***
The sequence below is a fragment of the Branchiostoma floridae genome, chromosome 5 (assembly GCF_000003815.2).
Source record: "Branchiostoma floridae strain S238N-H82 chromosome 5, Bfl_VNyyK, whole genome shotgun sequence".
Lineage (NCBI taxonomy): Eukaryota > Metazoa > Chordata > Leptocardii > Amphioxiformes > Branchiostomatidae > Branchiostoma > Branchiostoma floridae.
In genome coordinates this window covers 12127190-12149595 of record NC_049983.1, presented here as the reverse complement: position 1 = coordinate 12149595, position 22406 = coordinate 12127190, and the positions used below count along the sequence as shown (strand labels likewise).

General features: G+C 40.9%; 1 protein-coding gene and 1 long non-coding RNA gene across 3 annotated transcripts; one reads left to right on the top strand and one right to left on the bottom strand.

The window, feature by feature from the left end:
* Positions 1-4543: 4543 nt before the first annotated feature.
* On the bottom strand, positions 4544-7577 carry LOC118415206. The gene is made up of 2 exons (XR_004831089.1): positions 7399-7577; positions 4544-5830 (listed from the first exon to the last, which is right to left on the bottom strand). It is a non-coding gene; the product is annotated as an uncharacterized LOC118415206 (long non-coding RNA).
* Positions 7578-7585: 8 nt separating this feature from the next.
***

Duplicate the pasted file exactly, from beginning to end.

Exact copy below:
The sequence below is a fragment of the Branchiostoma floridae genome, chromosome 5 (assembly GCF_000003815.2).
Source record: "Branchiostoma floridae strain S238N-H82 chromosome 5, Bfl_VNyyK, whole genome shotgun sequence".
Lineage (NCBI taxonomy): Eukaryota > Metazoa > Chordata > Leptocardii > Amphioxiformes > Branchiostomatidae > Branchiostoma > Branchiostoma floridae.
In genome coordinates this window covers 12127190-12149595 of record NC_049983.1, presented here as the reverse complement: position 1 = coordinate 12149595, position 22406 = coordinate 12127190, and the positions used below count along the sequence as shown (strand labels likewise).

General features: G+C 40.9%; 1 protein-coding gene and 1 long non-coding RNA gene across 3 annotated transcripts; one reads left to right on the top strand and one right to left on the bottom strand.

The window, feature by feature from the left end:
* Positions 1-4543: 4543 nt before the first annotated feature.
* On the bottom strand, positions 4544-7577 carry LOC118415206. The gene is made up of 2 exons (XR_004831089.1): positions 7399-7577; positions 4544-5830 (listed from the first exon to the last, which is right to left on the bottom strand). It is a non-coding gene; the product is annotated as an uncharacterized LOC118415206 (long non-coding RNA).
* Positions 7578-7585: 8 nt separating this feature from the next.